Timing Multilanguage Qualitative

Posted On: 03/12/13

By: Ilka Kuhagen    Veronique Gaboriau    Julia Spink   

Managing time across cultures and languages is important. Some languages and cultures are faster, others slower. If you design in a “fast” language, you need to allow more time for “slow” languages.

How it works

The same discussion in different languages takes a different amount of time. Some languages need more time as they are wordier, with longer words or more polite additions. As a rule of thumb, English groups that need 90 minutes will take about 120 minutes in French or German. Make sure to allow enough time to cover the same guide in different countries.


German and French market research sessions are often longer than in the U.K. or US. This is in part due to language: German and French people use more words and longer words and sentences, which requires more time.

Even more interestingly, German and French respondents need a longer warm up period than the British: the Germans because they are more reserved and need to be reassured about privacy issues; the French because they are individualistic and need to be trained in group exercises and discipline. These are very different reasons in nature, but both require allowing more time for introductions.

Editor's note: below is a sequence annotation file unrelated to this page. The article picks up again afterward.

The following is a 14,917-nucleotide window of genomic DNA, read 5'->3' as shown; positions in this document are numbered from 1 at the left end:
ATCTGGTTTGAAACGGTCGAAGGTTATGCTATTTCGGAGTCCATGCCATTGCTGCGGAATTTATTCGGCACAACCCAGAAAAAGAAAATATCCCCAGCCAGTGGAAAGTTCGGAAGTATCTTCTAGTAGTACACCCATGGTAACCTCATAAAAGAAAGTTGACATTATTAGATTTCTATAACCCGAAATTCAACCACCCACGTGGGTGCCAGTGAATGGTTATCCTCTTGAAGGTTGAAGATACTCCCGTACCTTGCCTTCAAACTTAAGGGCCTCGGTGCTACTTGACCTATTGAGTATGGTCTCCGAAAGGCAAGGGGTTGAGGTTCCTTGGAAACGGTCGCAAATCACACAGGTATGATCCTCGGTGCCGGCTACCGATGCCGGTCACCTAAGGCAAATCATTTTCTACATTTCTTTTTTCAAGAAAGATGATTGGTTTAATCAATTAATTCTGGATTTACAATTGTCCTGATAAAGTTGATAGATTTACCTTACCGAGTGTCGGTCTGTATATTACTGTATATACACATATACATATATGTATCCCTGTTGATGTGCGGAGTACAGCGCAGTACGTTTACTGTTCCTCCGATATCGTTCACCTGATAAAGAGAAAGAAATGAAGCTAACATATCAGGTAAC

French researchers use a lot of projective techniques, and spend time understanding the respondents’ personality, social and cultural values, beyond the controlled social image they want to give to others during a group, in order to make sure analysis goes beyond the rational answers.

In contrast, German consumers come ready to perform the job of being a respondent. They want to know what is needed and to get on with their task. More time, however, is needed to set the scene, reassure everyone about privacy, and create group interaction


Make sure to highlight the important research needs and allow enough additional time in “slow” language countries.

An increasingly used compromise in all countries is to add some extensive pre- and post-group assignments to stretch and enhance the data gathered in a specific project, so that face-to-face time is used most efficiently.